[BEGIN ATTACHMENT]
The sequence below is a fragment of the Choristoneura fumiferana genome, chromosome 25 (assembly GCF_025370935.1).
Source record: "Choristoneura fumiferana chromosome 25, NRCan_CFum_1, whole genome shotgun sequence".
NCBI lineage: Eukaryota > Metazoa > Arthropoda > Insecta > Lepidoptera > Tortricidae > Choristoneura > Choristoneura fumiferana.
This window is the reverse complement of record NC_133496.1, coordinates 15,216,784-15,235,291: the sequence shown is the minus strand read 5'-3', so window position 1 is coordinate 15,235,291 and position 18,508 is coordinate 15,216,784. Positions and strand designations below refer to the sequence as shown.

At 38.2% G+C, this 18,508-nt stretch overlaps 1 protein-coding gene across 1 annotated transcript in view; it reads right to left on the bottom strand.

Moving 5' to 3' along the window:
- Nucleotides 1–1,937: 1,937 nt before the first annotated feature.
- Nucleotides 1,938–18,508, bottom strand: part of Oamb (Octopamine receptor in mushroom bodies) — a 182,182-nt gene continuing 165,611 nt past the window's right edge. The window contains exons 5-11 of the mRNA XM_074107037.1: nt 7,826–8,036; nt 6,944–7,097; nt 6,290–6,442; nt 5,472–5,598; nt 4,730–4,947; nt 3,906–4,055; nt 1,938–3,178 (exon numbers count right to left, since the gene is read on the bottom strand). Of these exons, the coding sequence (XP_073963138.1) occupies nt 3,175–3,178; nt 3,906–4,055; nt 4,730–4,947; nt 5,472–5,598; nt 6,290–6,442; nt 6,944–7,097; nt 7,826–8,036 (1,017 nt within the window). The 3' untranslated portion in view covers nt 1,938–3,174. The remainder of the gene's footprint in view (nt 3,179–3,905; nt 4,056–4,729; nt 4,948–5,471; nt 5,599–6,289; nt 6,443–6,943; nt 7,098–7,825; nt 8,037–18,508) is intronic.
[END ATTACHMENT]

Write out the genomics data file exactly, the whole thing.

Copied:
The sequence below is a fragment of the Choristoneura fumiferana genome, chromosome 25 (assembly GCF_025370935.1).
Source record: "Choristoneura fumiferana chromosome 25, NRCan_CFum_1, whole genome shotgun sequence".
NCBI lineage: Eukaryota > Metazoa > Arthropoda > Insecta > Lepidoptera > Tortricidae > Choristoneura > Choristoneura fumiferana.
This window is the reverse complement of record NC_133496.1, coordinates 15,216,784-15,235,291: the sequence shown is the minus strand read 5'-3', so window position 1 is coordinate 15,235,291 and position 18,508 is coordinate 15,216,784. Positions and strand designations below refer to the sequence as shown.

At 38.2% G+C, this 18,508-nt stretch overlaps 1 protein-coding gene across 1 annotated transcript in view; it reads right to left on the bottom strand.

Moving 5' to 3' along the window:
- Nucleotides 1–1,937: 1,937 nt before the first annotated feature.
- Nucleotides 1,938–18,508, bottom strand: part of Oamb (Octopamine receptor in mushroom bodies) — a 182,182-nt gene continuing 165,611 nt past the window's right edge. The window contains exons 5-11 of the mRNA XM_074107037.1: nt 7,826–8,036; nt 6,944–7,097; nt 6,290–6,442; nt 5,472–5,598; nt 4,730–4,947; nt 3,906–4,055; nt 1,938–3,178 (exon numbers count right to left, since the gene is read on the bottom strand). Of these exons, the coding sequence (XP_073963138.1) occupies nt 3,175–3,178; nt 3,906–4,055; nt 4,730–4,947; nt 5,472–5,598; nt 6,290–6,442; nt 6,944–7,097; nt 7,826–8,036 (1,017 nt within the window). The 3' untranslated portion in view covers nt 1,938–3,174. The remainder of the gene's footprint in view (nt 3,179–3,905; nt 4,056–4,729; nt 4,948–5,471; nt 5,599–6,289; nt 6,443–6,943; nt 7,098–7,825; nt 8,037–18,508) is intronic.